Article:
President Donald Trump’s trade wars may turn out to be political suicide
Auto sales are falling, workers are being laid off in droves, and manufacturing is in reverse gear. I am not writing about India but about the US. General Motors has cut thousands of jobs across the Midwest. US Steel plans to lay off 200 workers in Michigan. The US Purchasing Managers’ Index (PMI), a broad indicator of industrial demand, fell in August for the first time in years. Temporary jobs, a normally reliable indicator of activity, have fallen by 30,000 since December.
The US GDP is still growing and unemployment is very low. Hence, some members of the Federal Reserve Board remain optimists. But perhaps the US economy has peaked, aided by US President Donald Trump’s tax cuts in 2018, and is now heading downward.
Some sectors like shale oil continue to boom. The Fed could cut interest rates sharply, just as central banks are doing across the world to fight the slowdown. But GDP growth has decelerated to 2% in the second quarter of 2019, from 3.1% in the first quarter. Whether or not the US suffers outright recession in 2020, it looks headed for a major economic slowdown, having already slowed the whole world economy.
Trump has launched a major trade war with China, lesser wars with Europe, and minor wars with India and (believe it or not) even with tiny Rwanda. He has placed sanctions on Iran, Russia and Venezuela, and is now threatening his Nato ally Turkey for having bought Russian missiles.
Trump is the overwhelming reason for the global economic downtrend. Brexit comes a distant second. The foundations of the international economy are suddenly shaking, and nobody knows which rule will fall next. Economic uncertainty has led to the slashing of investment as well as auto sales.
Auto sales are discretionary. Buyers typically postpone fresh purchases in uncertain times. That is now hitting auto sales across the globe. In India, auto sales are down 31.6 % and two-wheeler sales 22% in August. Consumers everywhere have becoming cautious about spending, and the resultant fall in demand threatens a global recession.
Ironically, this could mean that Trump is committing political suicide. He could lose the next election. His trade wars are popular with core supporters. His tax cuts boosted the US economy last year, though the impact is now tapering off. Despite his crudity, racism, mendacity and bewildering inconsistencies, his party has rallied strongly behind him.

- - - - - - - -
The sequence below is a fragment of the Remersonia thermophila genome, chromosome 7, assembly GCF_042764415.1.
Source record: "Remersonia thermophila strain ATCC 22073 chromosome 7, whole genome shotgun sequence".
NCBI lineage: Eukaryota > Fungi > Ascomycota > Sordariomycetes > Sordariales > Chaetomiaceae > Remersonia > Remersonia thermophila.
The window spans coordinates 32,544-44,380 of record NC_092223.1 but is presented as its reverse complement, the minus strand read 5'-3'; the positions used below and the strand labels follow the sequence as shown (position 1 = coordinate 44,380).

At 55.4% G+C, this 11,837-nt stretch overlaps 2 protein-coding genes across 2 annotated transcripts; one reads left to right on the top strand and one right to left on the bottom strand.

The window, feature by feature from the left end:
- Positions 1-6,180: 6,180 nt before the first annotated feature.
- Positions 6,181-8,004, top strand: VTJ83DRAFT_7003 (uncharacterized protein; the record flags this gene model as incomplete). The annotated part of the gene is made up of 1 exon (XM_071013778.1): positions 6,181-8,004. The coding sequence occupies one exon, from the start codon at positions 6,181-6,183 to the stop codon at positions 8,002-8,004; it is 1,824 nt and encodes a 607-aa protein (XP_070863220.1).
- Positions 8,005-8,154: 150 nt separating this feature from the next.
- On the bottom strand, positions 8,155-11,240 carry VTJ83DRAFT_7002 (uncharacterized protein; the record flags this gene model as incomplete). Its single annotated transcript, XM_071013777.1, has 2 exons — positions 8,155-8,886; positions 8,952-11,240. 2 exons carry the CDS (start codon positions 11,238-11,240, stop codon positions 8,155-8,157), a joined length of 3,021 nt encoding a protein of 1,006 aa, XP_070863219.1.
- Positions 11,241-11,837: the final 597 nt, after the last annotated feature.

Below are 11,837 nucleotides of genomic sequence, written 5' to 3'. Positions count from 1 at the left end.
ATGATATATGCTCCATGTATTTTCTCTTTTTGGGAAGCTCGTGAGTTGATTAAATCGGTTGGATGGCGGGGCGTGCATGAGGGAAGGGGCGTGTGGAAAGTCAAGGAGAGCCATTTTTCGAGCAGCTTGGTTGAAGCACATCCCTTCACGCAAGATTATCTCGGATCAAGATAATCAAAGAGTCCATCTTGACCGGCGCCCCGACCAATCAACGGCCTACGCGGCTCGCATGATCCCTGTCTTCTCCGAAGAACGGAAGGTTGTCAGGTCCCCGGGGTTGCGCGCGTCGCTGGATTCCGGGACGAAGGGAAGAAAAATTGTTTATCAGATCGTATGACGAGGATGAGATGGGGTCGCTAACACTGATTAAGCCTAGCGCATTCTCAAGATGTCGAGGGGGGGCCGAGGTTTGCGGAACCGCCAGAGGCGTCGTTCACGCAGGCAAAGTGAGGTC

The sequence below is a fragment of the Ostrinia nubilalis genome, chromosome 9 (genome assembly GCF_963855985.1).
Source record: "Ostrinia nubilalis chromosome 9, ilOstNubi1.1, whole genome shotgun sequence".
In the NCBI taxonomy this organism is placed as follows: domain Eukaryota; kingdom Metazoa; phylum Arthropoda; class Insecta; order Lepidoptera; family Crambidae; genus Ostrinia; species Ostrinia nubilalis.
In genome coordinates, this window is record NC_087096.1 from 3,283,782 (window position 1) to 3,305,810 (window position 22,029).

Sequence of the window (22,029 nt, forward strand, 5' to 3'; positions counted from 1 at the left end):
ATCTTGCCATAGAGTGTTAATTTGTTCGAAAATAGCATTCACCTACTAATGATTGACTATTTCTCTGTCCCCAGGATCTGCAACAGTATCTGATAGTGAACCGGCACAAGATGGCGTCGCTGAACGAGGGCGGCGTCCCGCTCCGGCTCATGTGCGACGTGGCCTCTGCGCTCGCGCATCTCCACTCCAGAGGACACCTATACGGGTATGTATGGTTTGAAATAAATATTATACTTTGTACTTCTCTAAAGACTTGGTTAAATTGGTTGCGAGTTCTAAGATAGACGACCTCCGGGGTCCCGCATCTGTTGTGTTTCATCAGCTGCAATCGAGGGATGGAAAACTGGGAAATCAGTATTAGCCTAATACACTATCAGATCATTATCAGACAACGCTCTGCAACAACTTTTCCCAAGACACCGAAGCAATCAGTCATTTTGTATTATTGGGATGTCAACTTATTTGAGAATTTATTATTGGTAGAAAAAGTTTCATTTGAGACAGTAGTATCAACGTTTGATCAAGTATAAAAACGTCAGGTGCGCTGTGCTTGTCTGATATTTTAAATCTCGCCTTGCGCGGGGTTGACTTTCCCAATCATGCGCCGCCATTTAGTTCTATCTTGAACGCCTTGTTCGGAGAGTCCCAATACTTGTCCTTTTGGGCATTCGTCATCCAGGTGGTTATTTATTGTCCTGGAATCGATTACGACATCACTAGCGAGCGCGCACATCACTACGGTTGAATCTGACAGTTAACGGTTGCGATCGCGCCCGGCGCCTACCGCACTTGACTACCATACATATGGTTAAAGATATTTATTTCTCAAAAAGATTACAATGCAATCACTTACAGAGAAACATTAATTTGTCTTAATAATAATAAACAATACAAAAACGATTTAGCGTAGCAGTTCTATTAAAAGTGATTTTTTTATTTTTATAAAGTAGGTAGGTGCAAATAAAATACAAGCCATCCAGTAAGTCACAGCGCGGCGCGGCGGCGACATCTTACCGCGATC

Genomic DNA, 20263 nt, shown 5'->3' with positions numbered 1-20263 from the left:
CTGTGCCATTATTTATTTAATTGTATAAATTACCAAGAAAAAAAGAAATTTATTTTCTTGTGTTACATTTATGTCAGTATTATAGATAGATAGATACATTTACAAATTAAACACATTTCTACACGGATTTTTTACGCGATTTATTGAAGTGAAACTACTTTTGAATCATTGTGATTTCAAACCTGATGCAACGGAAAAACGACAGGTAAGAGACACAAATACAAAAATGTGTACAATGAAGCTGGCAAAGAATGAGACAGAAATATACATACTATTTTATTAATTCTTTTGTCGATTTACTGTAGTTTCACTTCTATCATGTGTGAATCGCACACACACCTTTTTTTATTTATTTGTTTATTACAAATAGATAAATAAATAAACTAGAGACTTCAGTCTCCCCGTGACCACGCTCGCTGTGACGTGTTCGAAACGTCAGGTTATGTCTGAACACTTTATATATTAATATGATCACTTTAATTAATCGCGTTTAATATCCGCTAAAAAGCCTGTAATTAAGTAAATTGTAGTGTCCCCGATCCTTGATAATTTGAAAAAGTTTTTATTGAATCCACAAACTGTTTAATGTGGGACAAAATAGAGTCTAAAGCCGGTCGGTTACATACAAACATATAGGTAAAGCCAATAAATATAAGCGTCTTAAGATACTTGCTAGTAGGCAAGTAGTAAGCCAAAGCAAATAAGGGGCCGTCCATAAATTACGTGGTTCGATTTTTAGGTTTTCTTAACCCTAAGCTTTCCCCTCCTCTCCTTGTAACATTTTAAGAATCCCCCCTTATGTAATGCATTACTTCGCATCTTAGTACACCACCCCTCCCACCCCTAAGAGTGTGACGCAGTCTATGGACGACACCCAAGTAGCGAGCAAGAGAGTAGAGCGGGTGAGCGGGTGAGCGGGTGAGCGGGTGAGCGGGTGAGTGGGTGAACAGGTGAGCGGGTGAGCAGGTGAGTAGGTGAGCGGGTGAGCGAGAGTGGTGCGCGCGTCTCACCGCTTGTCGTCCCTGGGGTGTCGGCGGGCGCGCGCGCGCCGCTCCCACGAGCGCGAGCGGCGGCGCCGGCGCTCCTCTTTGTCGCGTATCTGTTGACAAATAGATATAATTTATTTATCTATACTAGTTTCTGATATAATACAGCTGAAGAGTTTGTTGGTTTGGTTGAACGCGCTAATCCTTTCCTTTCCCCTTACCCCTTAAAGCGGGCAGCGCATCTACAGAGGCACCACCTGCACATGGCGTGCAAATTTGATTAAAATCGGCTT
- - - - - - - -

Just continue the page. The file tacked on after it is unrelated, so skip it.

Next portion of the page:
By contrast, the Democrats have a leadership problem, with dozens of potential presidential candidates but no convincing ones. The leading Democratic contender is the colourless Joseph Biden, Obama’s former vice-president.
Trump has reasons for optimism. The vast majority of US presidents get re-elected for a second term. However, economic slowdowns can halt presidential re-elections, as happened to George Bush Sr in 1992. This carries the warning that a recession or serious economic slowdown in 2020 may cost Trump dearly.
Four industrial states in the Midwest were crucial for his victory in 2016: Michigan, Wisconsin, Ohio and Pennsylvania. These were once considered safe Democratic states, but Trump won all four in 2016. He promised to rejuvenate US manufacturing using tariffs and other weapons against ‘unfair trade’ by China and other trading partners.
In practice, his tariffs have not worked well. A 20% duty on steel and aluminium may have helped these metallic industries, but it has also meant higher input prices for industries using these metals, including autos. Critics always said that, whatever the short-term gains, such protectionism would be bad for the economy in the medium term. Those critics now look vindicated. Trump’s promises of rejuvenating manufacturing look hollow as steel and auto plants lay off workers. This means that in 2020, he may well lose all these four industrial states that led him to unexpected victory in 2016.
The yield curve has inverted in the US. That is, the yield on 10-year gilts has fallen below that on two-year gilts. Normally, longer-term bonds carry higher interest rates. When the longterm yield falls below short-term rates, that means lack of industrial demand for 10-year loans to invest, and that shortfall in investment typically leads to a recession. Some studies suggest that every recession since World War 2 has been preceded by a reversal of the yield curve, though there may be a lag of up to 18 months. The correlation is very strong.
Other studies suggest that the inversion of the yield curve can be temporary, a blip. Trump must be hoping so. Yet, he is in severe electoral danger. If the 2018 gains of his tax cuts are now getting offset by the consequences of trade war, he has none to blame but himself.
China has been hit hard by the trade war. So, President Xi Jinping may be tempted to strike some sort of deal with Trump, even if suboptimal. He should resist that temptation. Come 2020, the trade war may well be Trump’s nemesis. By refusing to compromise right now, Xi can strengthen forces that will elect a new US president with greater economic sense.